Bertrand Denzler: Sound space surveyor and ambient sound explorer

Bertrand Denzler (Photo: Dmitry Shubin)

“Tireless”, “adaptable” and “industrious” are just three words that could be used to characterise the artistic craft of Bertrand Denzler. Anyone checking out his website for the first time could be forgiven for thinking the sheer number of projects and line-ups might be their kiss-of-death. Denzler laughs: “I’ve laid the whole thing out somewhat more clearly in the meantime.” In fact:...read more

Arranging works protected by copyright

Musical works in the public domain can be arranged at will. But works which are still protected by copyright, i.e. whose author has been dead for less than 70 years, cannot be arranged without permission from the rightholders. How does one go about obtaining such permission, and what points must be regulated in the permission in order to be able to register an arrangement with SUISA? Text by Claudia Kempf and Michael Wohlgemuth

Arranging works protected by copyright

To arrange a work protected by copyright whose author has been dead for less than 70 years, permission must be obtained from the rightholders. (Photo: Tabea Hüberli)

The author has the right to decide whether his work can be arranged; in other words, whether a “derived work” or an “arrangement” can be created from his or her original work. This right remains with the author and is not transferred to SUISA under the rights’ administration agreement. A person wishing to arrange a work must contact the author and obtain his or her permission to do so.

Authors generally transfer the arrangement rights to their publishers in the framework of a publishing agreement. On that basis, publishers may authorise third parties to arrange a work, or commission third parties to create a new version of the work. Publishing contracts should regulate whether the publisher may, under certain circumstances, authorise or commission an arrangement directly or whether the publisher must refer back to the author in each case. In the case of published works, therefore, the person to contact for permission is the publisher.

When dealing with successful international repertoires, obtaining permission may be a tiresome procedure, and may not always be crowned with success. Certain rightholders are happy to have their works arranged and more widely disseminated. Other rightholders attach great value to the “integrity” of their works and refuse virtually all arrangements. Either way, before an arrangement can be undertaken, sufficient time should be reserved for ascertaining the legal rights.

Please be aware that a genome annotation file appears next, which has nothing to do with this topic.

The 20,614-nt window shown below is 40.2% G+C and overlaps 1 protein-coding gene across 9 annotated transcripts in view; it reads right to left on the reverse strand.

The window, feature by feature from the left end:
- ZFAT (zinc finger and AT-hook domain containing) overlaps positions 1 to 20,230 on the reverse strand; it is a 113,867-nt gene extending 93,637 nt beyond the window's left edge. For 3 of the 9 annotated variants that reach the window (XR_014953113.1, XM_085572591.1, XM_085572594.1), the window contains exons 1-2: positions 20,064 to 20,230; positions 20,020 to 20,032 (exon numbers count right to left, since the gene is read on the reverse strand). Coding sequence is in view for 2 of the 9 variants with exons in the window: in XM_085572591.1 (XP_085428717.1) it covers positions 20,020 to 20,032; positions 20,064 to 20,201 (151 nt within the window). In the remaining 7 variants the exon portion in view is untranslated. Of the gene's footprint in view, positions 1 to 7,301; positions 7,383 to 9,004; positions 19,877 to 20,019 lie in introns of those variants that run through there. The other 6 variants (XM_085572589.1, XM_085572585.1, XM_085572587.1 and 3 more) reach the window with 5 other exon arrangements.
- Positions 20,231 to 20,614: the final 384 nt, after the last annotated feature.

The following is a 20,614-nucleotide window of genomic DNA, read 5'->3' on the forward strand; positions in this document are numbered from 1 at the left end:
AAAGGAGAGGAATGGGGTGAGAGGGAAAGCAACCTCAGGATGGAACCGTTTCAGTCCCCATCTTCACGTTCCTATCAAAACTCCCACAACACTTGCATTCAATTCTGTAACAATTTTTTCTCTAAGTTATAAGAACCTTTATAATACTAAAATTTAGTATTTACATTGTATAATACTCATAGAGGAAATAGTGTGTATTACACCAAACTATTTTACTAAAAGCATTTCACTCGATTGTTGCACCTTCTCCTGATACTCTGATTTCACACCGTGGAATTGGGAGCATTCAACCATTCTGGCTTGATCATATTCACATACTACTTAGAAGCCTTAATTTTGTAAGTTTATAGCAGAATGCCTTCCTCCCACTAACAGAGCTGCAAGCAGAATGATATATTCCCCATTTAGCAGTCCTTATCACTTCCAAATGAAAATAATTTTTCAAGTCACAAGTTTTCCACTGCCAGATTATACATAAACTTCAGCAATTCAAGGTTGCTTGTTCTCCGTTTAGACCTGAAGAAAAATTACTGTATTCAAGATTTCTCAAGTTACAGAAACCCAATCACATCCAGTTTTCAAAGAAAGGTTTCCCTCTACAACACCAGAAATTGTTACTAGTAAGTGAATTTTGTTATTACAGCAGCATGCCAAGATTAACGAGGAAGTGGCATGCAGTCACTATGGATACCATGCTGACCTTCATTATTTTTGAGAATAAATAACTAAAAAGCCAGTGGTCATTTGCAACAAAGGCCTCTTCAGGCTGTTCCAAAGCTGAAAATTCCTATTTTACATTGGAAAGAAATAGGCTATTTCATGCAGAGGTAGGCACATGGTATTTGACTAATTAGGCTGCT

NB. If a number of requests have been submitted to the author or the publisher and no response has been received, it is wrong to presume that “silence means consent” and that the work can be arranged simply because “efforts were made” to obtain permission. As a rule, arranging a work without the rightholder’s consent constitutes a copyright infringement and may result in civil and criminal prosecution.

Even once the necessary permission has been obtained, the arranger is not always free to arrange the work at will. The permission may be restricted to a certain type of arrangement (e.g. translation of the lyrics into another language, shortening the work, remis, new instrumentalisation, etc.) Moreover, by law, even if they have permitted an arrangement, authors are entitled to defend their works against “distortion”. In such cases (often difficult to judge), it is the “moral rights” of the author which are at stake.

Key points of an authorisation to arrange

If an author or a publisher grants permission to arrange a work, this permission, consent, or authorisation should be recorded in a short written agreement. The agreement should cover the following points:

a) Name and address of the contractual parties (pseudonyms, if any)

b) Scope of permission: the work to be arranged must be clearly designated, as well as the extent to which the work may be musically or textually arranged. Moreover, the agreement should indicate whether and how the new work can be registered as an arrangement with SUISA.

Good to know: Registering a work as an arrangement only makes sense if the original is already registered with SUISA, and both works (original and arrangement) are to be used side by side (and independently). In the framework of the songwriting process, it is not unusual for “arranged parts” to be attributed to co-musicians although there is no original work which can be used separately. To avoid misunderstandings, it is advisable in such cases to let the co-musicians participate as co-authors rather than as arrangers.

c) Shares: Under SUISA’s Distribution Rules, for unpublished works without lyrics, the arranger is entitled to a 20% share; for published works without lyrics, the arranger’s share is 16.67%. For works with lyrics, the arranger’s share is 15% (unpublished) and 11.67% (published) respectively. In principle, the arranger’s share can be set freely. In practice, the arranger’s share lies between 0% and 25%. SUISA’s Distribution Rules provide for an exception in the case of arrangement permissions granted by publishers: here, the arranger’s share may not exceed the share in the regulatory distribution key. This is designed to avoid the share of the original author from being reduced too far. A rightholder may also permit an arrangement without granting any share of the distribution to the arranger.